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Am J Trop Med Hyg. 2010 December 6; 83(6): 1176–1177.
PMCID: PMC2990027

Myelitis Caused by Infection of Angiostrongylus cantonensis

A 32-year-old man presented to our hospital on July 5, 2006, after the onset of headache, paresthesias of the left upper limb for 10 days, and weakness for 7 days before admission. He had eaten an inadequately cooked Pomacea canaliculata 20 days previously. Laboratory testing indicated a normal white blood cell count of 6,700/mm3 with mild eosinophilia of 7.8% (523/mm3). A lumbar puncture test showed an opening pressure of 220 mm H2O and 160 cells with 23% eosinophils, and cerebrospinal fluid (CSF) cultures were negative. We detected the circulating antigens (CAg) of Angiostrongylus cantonensis by double antibody sandwich enzyme-linked immunosorbent assay (ELISA), and they tested positive. This method had a high sensitivity (86.4%), and no cross-reactions with sera from patients with many other parasites were observed.1 Therefore, the result was helpful for diagnosis. Spinal magnetic resonance imaging (MRI) showed a lesion with high signal intensity in the cervical spinal cord on both sagittal and transverse T2-weighted imaging (T2WI) (Figures 1 and and2)2) at 9 days after admission.

Figure 1.
A lesion in the cervical spinal cord presented as hyperintense on a sagittal T2WI.
Figure 2.
A lesion in the cervical spinal cord presented as hyperintense on a transverse T2WI.

On the basis of history, clinical presentation, and examinations, a diagnosis of angiostrongyliasis was made,2 and the patient was treated with a combination of albendazole and dexamethasone. Symptoms of headache and paresthesia resolved within 14 days, and spinal-cord lesions completely resolved by a 1-month follow-up (Figures 3 and and44).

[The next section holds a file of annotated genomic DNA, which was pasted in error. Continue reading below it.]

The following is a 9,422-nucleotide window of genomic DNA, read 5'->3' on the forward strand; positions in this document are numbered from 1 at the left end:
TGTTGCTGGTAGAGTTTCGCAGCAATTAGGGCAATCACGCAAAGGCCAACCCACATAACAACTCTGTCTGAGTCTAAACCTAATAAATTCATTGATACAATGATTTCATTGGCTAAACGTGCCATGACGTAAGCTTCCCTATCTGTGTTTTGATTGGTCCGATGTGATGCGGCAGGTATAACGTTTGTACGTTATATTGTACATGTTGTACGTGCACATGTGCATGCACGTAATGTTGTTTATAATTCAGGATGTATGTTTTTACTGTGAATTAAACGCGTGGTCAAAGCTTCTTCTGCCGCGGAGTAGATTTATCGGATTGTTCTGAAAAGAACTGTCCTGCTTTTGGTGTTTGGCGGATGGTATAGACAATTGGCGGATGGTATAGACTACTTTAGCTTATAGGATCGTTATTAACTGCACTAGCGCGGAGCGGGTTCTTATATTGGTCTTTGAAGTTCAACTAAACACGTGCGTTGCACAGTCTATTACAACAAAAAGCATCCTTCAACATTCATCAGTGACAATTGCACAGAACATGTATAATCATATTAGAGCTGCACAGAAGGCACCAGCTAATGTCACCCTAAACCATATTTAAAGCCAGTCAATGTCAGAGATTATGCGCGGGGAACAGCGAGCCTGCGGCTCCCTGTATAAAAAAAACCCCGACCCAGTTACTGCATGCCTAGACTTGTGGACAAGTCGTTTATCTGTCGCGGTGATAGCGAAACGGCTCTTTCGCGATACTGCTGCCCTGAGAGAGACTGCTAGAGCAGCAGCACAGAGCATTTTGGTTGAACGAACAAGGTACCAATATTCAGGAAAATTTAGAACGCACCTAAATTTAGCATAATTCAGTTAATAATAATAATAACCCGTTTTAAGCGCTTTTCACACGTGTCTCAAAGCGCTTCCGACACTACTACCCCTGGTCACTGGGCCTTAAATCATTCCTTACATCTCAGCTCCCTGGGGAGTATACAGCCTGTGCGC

Figure 3.
The abnormally high signal on a sagittal T2WI completely disappeared.
Figure 4.
The abnormally high signal on a sagittal T2WI completely disappeared.

Footnotes

Authors' addresses: Zongli Diao and Chenghong Yin, Beijing Tropical Medicine Research Institute, Beijing Friendship Hospital, Capital Medical University, Beijing, China, E-mails: nc.moc.oohay@ilgnozoaid and nc.moc.oohay@ncsdom. Erhu Jin, Department of Radiology, Beijing Friendship Hospital, Capital Medical University, Beijing, China, E-mail: moc.liamtoh@nijuhre.

References

1. Liang SH, Huang HC, Pan CW, Tan F. Detection of Angiostrongylus cantonensis circulating antigen by monoclonal antibodies. Zhonghua Yi Xue Za Zhi. 2005;85:3057–3061. [PubMed]
2. Wang QP, Lai DH, Zhu XQ, Chen XG, Lun ZR. Human angiostrongyliasis. Lancet Infect Dis. 2008;8:621–630. [PubMed]

Articles from The American Journal of Tropical Medicine and Hygiene are provided here courtesy of The American Society of Tropical Medicine and Hygiene